Eastern cod has been a classic story of overfishing, with fish populations crashing and the fisherman along with it. That's why I found it curious that hook-caught Georges Bank cod off the eastern seaboard is going for certification by the Marine Stewardship Council (MSC) as a sustainable fishery.
Eric Brazer Jr., of the Cape Cod Commercial Hook Fishermen's Association, told The Cape Codder that last fall the hook and line fishing sector off Cape Cod, Mass., passed the "first assessment to getting certified" under rigorous sustainable harvesting standards set by the MSC.
MSC, founded by World Wildlife Fund and Unilever, hasnow certified 21 other fisheries around the world as "sustainable."
The news on cod was reported by Sustainable Food News (requires subscription) in March and I have seen no follow-up anywhere else. Perhaps prospects for the fish have changed, if you consider this small item in a Green Guide story from 2003:
According to NMFS (National Marine Fisheries Service), the cod population of New England’s Georges Bank has yet to recover, despite restrictions placed on its fishing since 1994. This year, Canada shut down all its cod fisheries to protect the species’ plummeting numbers. “We’ve seen species after species, such as the Georges Bank cod and Bocaccio rockfish on the Pacific Coast, that have collapsed under federal management,” says Susan Boa, program manager of the Seafood Choices Alliance (SCA). Lee Crockett, executive director of the Marine Fish Conservation Network, says that fisheries managers have allowed catches that were too large for too long, bringing about the collapse of these populations over the last decade or two.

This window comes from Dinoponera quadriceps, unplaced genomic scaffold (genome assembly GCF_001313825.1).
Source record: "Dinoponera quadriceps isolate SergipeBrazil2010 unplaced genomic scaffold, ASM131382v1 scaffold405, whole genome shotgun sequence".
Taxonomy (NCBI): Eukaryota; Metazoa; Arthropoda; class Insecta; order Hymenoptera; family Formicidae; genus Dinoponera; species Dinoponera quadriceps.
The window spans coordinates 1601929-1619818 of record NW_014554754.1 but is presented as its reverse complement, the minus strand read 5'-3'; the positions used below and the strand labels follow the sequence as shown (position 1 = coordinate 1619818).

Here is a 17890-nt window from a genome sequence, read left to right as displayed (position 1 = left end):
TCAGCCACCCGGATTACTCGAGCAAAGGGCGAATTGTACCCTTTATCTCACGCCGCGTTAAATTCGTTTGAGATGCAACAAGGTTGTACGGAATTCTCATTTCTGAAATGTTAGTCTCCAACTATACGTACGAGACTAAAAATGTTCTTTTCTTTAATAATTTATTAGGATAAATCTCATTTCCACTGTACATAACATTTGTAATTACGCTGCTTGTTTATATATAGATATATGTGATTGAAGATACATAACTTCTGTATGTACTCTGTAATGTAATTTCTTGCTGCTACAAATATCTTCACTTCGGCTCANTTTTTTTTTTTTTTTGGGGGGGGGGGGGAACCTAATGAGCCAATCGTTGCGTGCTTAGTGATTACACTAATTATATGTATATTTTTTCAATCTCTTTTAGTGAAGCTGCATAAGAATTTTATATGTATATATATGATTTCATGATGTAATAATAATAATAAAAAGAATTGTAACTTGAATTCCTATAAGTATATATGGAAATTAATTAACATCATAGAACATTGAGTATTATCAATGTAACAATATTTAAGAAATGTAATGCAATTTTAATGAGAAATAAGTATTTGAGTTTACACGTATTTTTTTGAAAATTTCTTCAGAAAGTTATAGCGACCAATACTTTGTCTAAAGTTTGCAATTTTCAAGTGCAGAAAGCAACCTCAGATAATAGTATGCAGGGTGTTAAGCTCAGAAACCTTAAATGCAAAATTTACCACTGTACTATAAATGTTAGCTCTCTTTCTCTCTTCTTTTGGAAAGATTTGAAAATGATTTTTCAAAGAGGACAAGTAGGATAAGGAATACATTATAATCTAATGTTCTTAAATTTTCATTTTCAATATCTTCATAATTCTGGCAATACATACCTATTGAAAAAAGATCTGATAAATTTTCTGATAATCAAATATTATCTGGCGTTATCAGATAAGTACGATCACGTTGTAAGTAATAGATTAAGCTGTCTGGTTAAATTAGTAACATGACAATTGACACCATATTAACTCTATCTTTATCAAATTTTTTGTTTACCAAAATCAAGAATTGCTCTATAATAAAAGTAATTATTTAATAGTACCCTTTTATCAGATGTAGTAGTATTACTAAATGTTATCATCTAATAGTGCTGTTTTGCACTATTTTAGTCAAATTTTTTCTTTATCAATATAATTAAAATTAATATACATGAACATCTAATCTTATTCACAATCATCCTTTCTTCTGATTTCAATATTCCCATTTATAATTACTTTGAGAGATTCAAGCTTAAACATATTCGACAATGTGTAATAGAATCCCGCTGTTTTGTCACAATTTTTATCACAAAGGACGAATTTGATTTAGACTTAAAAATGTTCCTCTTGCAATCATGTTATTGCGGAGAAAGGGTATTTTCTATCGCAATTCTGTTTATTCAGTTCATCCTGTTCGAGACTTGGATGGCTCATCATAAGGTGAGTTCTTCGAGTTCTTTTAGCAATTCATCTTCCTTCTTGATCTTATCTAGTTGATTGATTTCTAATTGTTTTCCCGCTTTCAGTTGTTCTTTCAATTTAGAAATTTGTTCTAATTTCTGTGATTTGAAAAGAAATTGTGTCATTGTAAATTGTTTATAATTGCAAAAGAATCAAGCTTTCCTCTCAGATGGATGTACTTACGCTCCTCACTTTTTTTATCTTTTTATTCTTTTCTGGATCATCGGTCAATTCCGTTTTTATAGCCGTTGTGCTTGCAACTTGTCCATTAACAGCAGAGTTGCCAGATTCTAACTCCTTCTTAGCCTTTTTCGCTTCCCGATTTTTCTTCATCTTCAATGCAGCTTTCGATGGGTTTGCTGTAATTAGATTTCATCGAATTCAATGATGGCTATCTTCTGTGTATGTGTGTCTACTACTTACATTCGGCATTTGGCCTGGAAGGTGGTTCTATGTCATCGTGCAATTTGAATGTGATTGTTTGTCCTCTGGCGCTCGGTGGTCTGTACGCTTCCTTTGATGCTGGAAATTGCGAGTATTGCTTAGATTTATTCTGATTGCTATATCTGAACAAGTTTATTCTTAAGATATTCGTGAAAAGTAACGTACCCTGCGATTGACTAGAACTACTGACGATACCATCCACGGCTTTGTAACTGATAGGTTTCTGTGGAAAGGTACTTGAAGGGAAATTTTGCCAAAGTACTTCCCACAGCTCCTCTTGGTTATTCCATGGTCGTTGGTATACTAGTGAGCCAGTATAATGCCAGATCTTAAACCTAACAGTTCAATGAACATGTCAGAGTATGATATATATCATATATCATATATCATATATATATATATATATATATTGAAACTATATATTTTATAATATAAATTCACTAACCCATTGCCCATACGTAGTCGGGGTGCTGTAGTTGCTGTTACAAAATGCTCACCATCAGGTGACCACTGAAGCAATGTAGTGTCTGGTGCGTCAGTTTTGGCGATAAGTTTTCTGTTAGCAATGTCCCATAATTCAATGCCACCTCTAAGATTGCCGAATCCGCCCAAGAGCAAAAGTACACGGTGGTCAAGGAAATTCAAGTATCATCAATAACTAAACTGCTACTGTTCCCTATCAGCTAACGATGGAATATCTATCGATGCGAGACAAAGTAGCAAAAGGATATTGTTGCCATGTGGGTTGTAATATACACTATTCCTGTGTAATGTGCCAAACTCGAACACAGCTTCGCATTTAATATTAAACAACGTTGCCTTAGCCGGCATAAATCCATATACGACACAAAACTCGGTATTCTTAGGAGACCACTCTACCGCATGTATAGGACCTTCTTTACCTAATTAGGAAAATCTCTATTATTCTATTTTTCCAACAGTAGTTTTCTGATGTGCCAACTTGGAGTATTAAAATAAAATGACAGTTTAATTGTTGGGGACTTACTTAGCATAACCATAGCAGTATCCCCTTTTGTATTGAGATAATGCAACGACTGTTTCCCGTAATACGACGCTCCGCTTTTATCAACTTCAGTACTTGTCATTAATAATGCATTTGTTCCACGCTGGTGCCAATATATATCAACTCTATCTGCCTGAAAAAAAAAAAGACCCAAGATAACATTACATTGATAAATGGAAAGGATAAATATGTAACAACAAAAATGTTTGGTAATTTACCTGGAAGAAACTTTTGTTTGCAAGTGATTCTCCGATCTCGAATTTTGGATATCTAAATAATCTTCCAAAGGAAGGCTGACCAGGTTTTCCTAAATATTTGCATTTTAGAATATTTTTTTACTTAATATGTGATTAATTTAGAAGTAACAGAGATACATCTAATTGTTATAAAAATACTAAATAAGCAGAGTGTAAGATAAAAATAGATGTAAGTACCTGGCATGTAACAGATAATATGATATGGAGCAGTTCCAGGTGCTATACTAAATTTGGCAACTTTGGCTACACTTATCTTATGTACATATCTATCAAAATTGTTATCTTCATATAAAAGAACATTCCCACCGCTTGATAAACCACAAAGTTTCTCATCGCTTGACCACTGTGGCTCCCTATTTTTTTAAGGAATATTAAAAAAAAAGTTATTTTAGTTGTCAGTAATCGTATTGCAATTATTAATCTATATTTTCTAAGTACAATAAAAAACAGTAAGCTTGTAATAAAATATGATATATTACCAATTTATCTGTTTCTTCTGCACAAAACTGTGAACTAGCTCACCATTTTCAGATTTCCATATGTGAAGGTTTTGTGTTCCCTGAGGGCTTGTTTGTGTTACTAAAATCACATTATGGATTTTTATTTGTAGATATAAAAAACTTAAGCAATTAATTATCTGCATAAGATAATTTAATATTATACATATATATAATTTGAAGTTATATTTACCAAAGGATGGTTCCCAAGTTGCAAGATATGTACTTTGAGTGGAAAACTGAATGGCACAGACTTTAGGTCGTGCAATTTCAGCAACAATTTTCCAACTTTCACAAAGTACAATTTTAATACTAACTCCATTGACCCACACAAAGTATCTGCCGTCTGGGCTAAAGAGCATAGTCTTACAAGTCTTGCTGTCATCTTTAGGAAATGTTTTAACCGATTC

Right now, Seafood Watch only recommends buying Pacific line-caught cod, because those fisheries have been managed sustainably. (Icelandic cod, not on this list, is also well-managed). But so far, the program advises to "avoid" Atlantic cod. Here's the current cod recommendations (click graphic to enlarge), but this may well change if Atlantic line-caught cod wins MSC certification. - Samuel Fromartz